6 Reasons to Embrace the Price of Wedding Photography (Part One)

Ever wonder why wedding photography is worth so much money? Well wonder no longer!

6 reasons to embrace the price of wedding photography

Hey there, gorgeous! This month begins my series of posts to help brides understand the why's and how's of finding the right photog for their wedding, and today, we are looking at why wedding photographers charge so much money and why it's actually a GOOD thing!

"Why is wedding photography so expensive? You're just pointing a lens and clicking a button!" Raise your hand if you have heard some version of this statement *all the crazy-passionate, heartbroken wedding photographers in the room raise their hands.*

And if you are a bride who has asked this question, I'm about to drop some serious truth bombs that will make you quite HAPPILY reconsider how you've delegated the money in your wedding budget. But first, let me say this: I get it. You have a million and one things to plan before the big day. The venue, the food, the decor, the invitations, the bridesmaid dresses, easy access for Auntie Murial's wheelchair, the list goes on and on, and each item on that list means money out of your budget. So when you finally get 'round to shopping for a wedding photographer and you click on that little button that says "Investments," your mouth drops when you see words like "Wedding Packages start at £1500." And you're like "Whoa, what? £1500? For one person? For one day? To use a camera when everybody has a camera on their phone? Da fuhh?"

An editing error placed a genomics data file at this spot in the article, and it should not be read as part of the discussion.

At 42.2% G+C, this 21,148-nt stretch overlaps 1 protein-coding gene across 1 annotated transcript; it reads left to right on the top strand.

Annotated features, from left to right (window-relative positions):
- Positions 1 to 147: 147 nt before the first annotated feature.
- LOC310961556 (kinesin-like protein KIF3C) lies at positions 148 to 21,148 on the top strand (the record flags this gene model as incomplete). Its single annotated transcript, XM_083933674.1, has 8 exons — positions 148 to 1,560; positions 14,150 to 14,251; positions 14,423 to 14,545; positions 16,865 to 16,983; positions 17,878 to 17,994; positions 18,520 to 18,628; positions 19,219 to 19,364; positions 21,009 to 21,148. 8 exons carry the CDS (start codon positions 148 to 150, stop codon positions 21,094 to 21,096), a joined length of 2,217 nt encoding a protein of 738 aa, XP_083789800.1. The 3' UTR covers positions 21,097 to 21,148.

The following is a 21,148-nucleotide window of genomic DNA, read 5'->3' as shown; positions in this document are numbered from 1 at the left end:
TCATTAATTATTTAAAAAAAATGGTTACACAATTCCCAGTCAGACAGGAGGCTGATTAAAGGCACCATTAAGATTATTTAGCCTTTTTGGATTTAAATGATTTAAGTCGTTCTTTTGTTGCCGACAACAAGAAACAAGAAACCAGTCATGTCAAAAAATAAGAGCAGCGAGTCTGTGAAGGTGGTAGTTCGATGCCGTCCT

But there is a reason that photogs label their pricing page as an "Investment," and I'm going to break it down for you in very simple terms so you understand that the money you're investing into that one person with that one camera does indeed have significant investment value. Oh, but one more thing before I jump in: I am not here to explain the value of wedding photography so that you automatically book me for your wedding, so know that my interests here are not self-serving. I want you to know why wedding photography is worth your hard-earned cash because no matter who you book, I want you to be absolutely ECSTATIC when you get your wedding photos back. If you decide to book me, then great! But more than anything, I want you to be over-the-moon-ready-to-print-off-each-photo-and-hang-it-on-every-wall-in-your-house-level excited about the photos that captured your wedding, no matter which photographer you choose. You DESERVE to love the images that memorialise such a precious day. A day you spent SO MUCH TIME planning for. But have you ever heard the phrase "You get what you pay for"? Yes? Well, let me tell you what you're paying for when you "invest" in that "person with the lens and the clicky button":